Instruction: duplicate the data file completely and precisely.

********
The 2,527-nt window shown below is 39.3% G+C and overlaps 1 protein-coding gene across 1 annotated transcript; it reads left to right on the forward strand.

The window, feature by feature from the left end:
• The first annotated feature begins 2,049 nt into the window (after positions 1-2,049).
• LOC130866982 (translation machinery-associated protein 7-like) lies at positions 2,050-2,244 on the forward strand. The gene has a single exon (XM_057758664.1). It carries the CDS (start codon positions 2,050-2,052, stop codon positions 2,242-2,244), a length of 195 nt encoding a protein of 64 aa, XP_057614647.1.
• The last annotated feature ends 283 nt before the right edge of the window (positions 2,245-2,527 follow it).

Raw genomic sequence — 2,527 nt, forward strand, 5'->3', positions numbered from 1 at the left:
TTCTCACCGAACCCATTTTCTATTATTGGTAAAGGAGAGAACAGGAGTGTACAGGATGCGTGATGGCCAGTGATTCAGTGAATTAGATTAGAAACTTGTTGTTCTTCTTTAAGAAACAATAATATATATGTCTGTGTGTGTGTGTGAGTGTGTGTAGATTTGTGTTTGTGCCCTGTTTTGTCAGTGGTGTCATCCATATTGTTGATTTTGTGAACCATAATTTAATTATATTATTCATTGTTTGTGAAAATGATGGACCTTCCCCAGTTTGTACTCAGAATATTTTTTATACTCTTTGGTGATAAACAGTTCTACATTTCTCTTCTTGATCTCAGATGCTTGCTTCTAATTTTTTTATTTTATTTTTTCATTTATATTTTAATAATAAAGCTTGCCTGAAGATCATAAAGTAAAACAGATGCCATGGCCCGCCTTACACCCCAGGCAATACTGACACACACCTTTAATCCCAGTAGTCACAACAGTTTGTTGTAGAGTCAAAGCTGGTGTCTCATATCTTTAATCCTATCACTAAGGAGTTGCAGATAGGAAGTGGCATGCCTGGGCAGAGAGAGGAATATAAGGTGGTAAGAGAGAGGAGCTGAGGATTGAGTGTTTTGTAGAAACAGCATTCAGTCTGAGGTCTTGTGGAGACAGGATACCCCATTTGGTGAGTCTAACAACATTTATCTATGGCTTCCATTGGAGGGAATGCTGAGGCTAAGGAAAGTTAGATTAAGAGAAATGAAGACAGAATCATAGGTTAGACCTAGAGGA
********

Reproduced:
The 2,527-nt window shown below is 39.3% G+C and overlaps 1 protein-coding gene across 1 annotated transcript; it reads left to right on the forward strand.

The window, feature by feature from the left end:
• The first annotated feature begins 2,049 nt into the window (after positions 1-2,049).
• LOC130866982 (translation machinery-associated protein 7-like) lies at positions 2,050-2,244 on the forward strand. The gene has a single exon (XM_057758664.1). It carries the CDS (start codon positions 2,050-2,052, stop codon positions 2,242-2,244), a length of 195 nt encoding a protein of 64 aa, XP_057614647.1.
• The last annotated feature ends 283 nt before the right edge of the window (positions 2,245-2,527 follow it).

Raw genomic sequence — 2,527 nt, forward strand, 5'->3', positions numbered from 1 at the left:
TTCTCACCGAACCCATTTTCTATTATTGGTAAAGGAGAGAACAGGAGTGTACAGGATGCGTGATGGCCAGTGATTCAGTGAATTAGATTAGAAACTTGTTGTTCTTCTTTAAGAAACAATAATATATATGTCTGTGTGTGTGTGTGAGTGTGTGTAGATTTGTGTTTGTGCCCTGTTTTGTCAGTGGTGTCATCCATATTGTTGATTTTGTGAACCATAATTTAATTATATTATTCATTGTTTGTGAAAATGATGGACCTTCCCCAGTTTGTACTCAGAATATTTTTTATACTCTTTGGTGATAAACAGTTCTACATTTCTCTTCTTGATCTCAGATGCTTGCTTCTAATTTTTTTATTTTATTTTTTCATTTATATTTTAATAATAAAGCTTGCCTGAAGATCATAAAGTAAAACAGATGCCATGGCCCGCCTTACACCCCAGGCAATACTGACACACACCTTTAATCCCAGTAGTCACAACAGTTTGTTGTAGAGTCAAAGCTGGTGTCTCATATCTTTAATCCTATCACTAAGGAGTTGCAGATAGGAAGTGGCATGCCTGGGCAGAGAGAGGAATATAAGGTGGTAAGAGAGAGGAGCTGAGGATTGAGTGTTTTGTAGAAACAGCATTCAGTCTGAGGTCTTGTGGAGACAGGATACCCCATTTGGTGAGTCTAACAACATTTATCTATGGCTTCCATTGGAGGGAATGCTGAGGCTAAGGAAAGTTAGATTAAGAGAAATGAAGACAGAATCATAGGTTAGACCTAGAGGA